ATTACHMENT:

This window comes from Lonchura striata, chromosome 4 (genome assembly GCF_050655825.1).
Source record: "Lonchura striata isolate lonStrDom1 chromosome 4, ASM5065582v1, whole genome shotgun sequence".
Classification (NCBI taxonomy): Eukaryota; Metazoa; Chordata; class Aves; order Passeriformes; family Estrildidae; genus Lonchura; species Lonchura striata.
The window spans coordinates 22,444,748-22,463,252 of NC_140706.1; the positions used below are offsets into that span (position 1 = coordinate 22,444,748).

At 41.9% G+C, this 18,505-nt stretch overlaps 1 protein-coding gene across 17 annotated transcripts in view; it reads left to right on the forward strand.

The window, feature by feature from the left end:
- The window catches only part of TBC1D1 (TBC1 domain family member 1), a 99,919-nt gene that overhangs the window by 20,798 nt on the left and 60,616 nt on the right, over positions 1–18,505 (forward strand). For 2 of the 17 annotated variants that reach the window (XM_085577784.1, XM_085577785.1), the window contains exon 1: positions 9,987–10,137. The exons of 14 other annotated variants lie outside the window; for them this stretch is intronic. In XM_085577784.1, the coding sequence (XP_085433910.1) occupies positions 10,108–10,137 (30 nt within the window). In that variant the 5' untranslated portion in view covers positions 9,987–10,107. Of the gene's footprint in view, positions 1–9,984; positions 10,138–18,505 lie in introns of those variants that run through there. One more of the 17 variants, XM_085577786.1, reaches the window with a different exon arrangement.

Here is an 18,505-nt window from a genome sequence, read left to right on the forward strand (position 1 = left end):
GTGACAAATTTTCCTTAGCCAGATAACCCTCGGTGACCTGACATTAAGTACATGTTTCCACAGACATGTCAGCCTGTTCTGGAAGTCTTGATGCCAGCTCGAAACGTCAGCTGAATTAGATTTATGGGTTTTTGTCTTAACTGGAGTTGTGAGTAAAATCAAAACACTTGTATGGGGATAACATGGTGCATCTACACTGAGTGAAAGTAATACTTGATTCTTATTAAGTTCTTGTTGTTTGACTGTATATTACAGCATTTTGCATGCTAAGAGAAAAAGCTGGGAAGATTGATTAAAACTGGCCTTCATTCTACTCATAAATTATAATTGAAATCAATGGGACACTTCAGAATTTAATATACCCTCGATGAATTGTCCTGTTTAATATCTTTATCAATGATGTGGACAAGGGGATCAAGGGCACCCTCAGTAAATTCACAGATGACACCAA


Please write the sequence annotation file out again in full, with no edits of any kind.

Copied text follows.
This window comes from Lonchura striata, chromosome 4 (genome assembly GCF_050655825.1).
Source record: "Lonchura striata isolate lonStrDom1 chromosome 4, ASM5065582v1, whole genome shotgun sequence".
Classification (NCBI taxonomy): Eukaryota; Metazoa; Chordata; class Aves; order Passeriformes; family Estrildidae; genus Lonchura; species Lonchura striata.
The window spans coordinates 22,444,748-22,463,252 of NC_140706.1; the positions used below are offsets into that span (position 1 = coordinate 22,444,748).

At 41.9% G+C, this 18,505-nt stretch overlaps 1 protein-coding gene across 17 annotated transcripts in view; it reads left to right on the forward strand.

The window, feature by feature from the left end:
- The window catches only part of TBC1D1 (TBC1 domain family member 1), a 99,919-nt gene that overhangs the window by 20,798 nt on the left and 60,616 nt on the right, over positions 1–18,505 (forward strand). For 2 of the 17 annotated variants that reach the window (XM_085577784.1, XM_085577785.1), the window contains exon 1: positions 9,987–10,137. The exons of 14 other annotated variants lie outside the window; for them this stretch is intronic. In XM_085577784.1, the coding sequence (XP_085433910.1) occupies positions 10,108–10,137 (30 nt within the window). In that variant the 5' untranslated portion in view covers positions 9,987–10,107. Of the gene's footprint in view, positions 1–9,984; positions 10,138–18,505 lie in introns of those variants that run through there. One more of the 17 variants, XM_085577786.1, reaches the window with a different exon arrangement.

Here is an 18,505-nt window from a genome sequence, read left to right on the forward strand (position 1 = left end):
GTGACAAATTTTCCTTAGCCAGATAACCCTCGGTGACCTGACATTAAGTACATGTTTCCACAGACATGTCAGCCTGTTCTGGAAGTCTTGATGCCAGCTCGAAACGTCAGCTGAATTAGATTTATGGGTTTTTGTCTTAACTGGAGTTGTGAGTAAAATCAAAACACTTGTATGGGGATAACATGGTGCATCTACACTGAGTGAAAGTAATACTTGATTCTTATTAAGTTCTTGTTGTTTGACTGTATATTACAGCATTTTGCATGCTAAGAGAAAAAGCTGGGAAGATTGATTAAAACTGGCCTTCATTCTACTCATAAATTATAATTGAAATCAATGGGACACTTCAGAATTTAATATACCCTCGATGAATTGTCCTGTTTAATATCTTTATCAATGATGTGGACAAGGGGATCAAGGGCACCCTCAGTAAATTCACAGATGACACCAA